How to Make Your Home More Wheelchair Friendly
If a member of your family finds themselves with a physical disability, you need to look for ways to make your home more disabled friendly. It could be an accident, injury or simply the passing of time, but whatever the reason, your home should cater to everyone’s needs. Houses tend not to be built with any future conditions in mind, which means you’ll need to make some alterations. Here are 8 ways to make your home more handicap accessible.
1. Widen Doorways
For a doorway to accommodate a wheelchair it has to be at least 90 centimetres wide. If you’re lucky, there will be room to widen both the main entry and interior doors. It’s also possible to get around the problem of limited space by installing swing-away door hinges.
2. Install a Ramp
The main entrance to the house has to be made wheelchair accessible and that basically means no steps or threshold. The best way to get around this is to install a concrete, wooden or aluminium wheelchair ramp. If you choose wood, you’ll also have to make sure the surface is resilient to slipping by applying grit strips or coating it with sand paint.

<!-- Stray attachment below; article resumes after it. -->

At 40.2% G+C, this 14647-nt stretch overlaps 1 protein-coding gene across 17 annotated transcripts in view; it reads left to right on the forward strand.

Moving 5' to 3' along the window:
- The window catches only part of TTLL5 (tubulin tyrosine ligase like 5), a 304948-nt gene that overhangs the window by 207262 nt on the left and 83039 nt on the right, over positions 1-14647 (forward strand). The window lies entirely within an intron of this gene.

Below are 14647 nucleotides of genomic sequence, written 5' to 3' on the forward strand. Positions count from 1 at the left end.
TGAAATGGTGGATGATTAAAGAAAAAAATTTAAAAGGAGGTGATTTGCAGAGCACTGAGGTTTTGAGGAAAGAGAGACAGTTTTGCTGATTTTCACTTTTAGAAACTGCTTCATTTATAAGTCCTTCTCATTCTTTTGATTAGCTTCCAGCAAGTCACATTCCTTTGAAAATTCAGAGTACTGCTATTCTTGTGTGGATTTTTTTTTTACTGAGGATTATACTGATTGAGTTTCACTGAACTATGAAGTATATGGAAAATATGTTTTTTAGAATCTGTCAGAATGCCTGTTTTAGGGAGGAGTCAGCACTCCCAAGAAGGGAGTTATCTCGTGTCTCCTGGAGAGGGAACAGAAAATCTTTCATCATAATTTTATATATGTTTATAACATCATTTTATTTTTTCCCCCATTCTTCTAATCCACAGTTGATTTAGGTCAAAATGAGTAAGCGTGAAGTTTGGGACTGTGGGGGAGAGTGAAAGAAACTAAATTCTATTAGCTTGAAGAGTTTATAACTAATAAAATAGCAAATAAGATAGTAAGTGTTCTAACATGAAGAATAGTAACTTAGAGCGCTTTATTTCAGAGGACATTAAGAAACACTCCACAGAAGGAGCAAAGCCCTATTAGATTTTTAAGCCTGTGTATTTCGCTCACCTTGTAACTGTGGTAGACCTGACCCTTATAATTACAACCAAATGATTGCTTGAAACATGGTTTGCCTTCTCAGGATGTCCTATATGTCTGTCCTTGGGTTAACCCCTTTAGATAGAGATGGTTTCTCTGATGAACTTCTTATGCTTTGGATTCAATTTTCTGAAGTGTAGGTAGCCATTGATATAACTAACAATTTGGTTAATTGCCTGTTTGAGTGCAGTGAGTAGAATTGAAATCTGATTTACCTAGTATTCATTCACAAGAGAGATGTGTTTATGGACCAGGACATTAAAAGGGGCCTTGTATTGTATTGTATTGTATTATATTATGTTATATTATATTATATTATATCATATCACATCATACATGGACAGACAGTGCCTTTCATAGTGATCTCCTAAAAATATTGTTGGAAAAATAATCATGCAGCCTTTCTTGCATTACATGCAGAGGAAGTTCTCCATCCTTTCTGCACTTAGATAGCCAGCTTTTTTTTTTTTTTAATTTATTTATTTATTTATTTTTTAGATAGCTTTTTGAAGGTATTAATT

3. Add a Step-in Shower
The main bathroom should be fitted with a specially designed bath and shower. Adding a transfer seat also makes it easier to move from wheelchair to bath. Handrails and grab bars can also be installed for extra safety and stability.
4. Install a Mobility Lift
If the installation of a stair lift isn’t possible, then there is another option that allows wheelchair access to upstairs. A home lift, from a company such as Terry Lifts, makes life much easier and also helps to keep the staircase unobstructed for other family members to use.
5. Make the Kitchen More Accessible
It may be necessary to make some changes in the kitchen. Everyday items can be moved to lower cupboards for easy access. Re-arranging the appliances so that they’re near to the sink and worktops will make kitchen tasks easier to perform.
6. Choose the Proper Flooring
For a wheelchair to be able to navigate at home you need to have the proper flooring. Hardwood flooring is one of the most durable and will last for years. Laminate flooring is also very durable. Vinyl flooring and ceramic tiles are also wheelchair friendly.
7. Replace Light Fittings
If light switches are too high, you’ll need to consider installing or replacing with remote control units. It’s also possible to lower them or install extra switches at a more accessible height.
8. Replace Taps and Door Handles
Elderly people and those with disabilities often find using knob handles very difficult. A quick fix is to replace them with pull handles. Bathroom and kitchen taps can also be very awkward for people with disabilities and these can be replaced with one lever controls that regulate both the flow and the temperature.
If a member of your family has recently become disabled making the necessary adjustments means they’ll be able to navigate their way around the home and lead as normal a life as possible.